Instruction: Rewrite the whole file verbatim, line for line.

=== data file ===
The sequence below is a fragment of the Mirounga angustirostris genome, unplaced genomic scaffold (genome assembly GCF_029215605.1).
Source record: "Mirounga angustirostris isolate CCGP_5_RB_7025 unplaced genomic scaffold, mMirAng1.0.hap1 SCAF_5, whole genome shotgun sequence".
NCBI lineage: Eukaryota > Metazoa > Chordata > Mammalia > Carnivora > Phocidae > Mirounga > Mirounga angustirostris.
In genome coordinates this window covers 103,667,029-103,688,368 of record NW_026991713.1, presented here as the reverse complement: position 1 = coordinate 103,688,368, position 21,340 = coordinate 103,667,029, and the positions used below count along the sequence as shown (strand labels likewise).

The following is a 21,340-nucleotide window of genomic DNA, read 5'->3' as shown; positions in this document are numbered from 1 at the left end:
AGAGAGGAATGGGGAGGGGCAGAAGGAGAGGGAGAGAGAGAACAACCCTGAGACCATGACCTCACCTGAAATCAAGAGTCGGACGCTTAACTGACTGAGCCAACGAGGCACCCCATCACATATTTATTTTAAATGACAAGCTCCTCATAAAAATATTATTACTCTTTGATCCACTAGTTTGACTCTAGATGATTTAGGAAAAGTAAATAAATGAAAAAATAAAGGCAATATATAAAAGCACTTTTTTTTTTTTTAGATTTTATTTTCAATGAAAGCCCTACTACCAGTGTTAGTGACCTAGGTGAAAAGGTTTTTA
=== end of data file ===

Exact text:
The sequence below is a fragment of the Mirounga angustirostris genome, unplaced genomic scaffold (genome assembly GCF_029215605.1).
Source record: "Mirounga angustirostris isolate CCGP_5_RB_7025 unplaced genomic scaffold, mMirAng1.0.hap1 SCAF_5, whole genome shotgun sequence".
NCBI lineage: Eukaryota > Metazoa > Chordata > Mammalia > Carnivora > Phocidae > Mirounga > Mirounga angustirostris.
In genome coordinates this window covers 103,667,029-103,688,368 of record NW_026991713.1, presented here as the reverse complement: position 1 = coordinate 103,688,368, position 21,340 = coordinate 103,667,029, and the positions used below count along the sequence as shown (strand labels likewise).

The following is a 21,340-nucleotide window of genomic DNA, read 5'->3' as shown; positions in this document are numbered from 1 at the left end:
AGAGAGGAATGGGGAGGGGCAGAAGGAGAGGGAGAGAGAGAACAACCCTGAGACCATGACCTCACCTGAAATCAAGAGTCGGACGCTTAACTGACTGAGCCAACGAGGCACCCCATCACATATTTATTTTAAATGACAAGCTCCTCATAAAAATATTATTACTCTTTGATCCACTAGTTTGACTCTAGATGATTTAGGAAAAGTAAATAAATGAAAAAATAAAGGCAATATATAAAAGCACTTTTTTTTTTTTTAGATTTTATTTTCAATGAAAGCCCTACTACCAGTGTTAGTGACCTAGGTGAAAAGGTTTTTA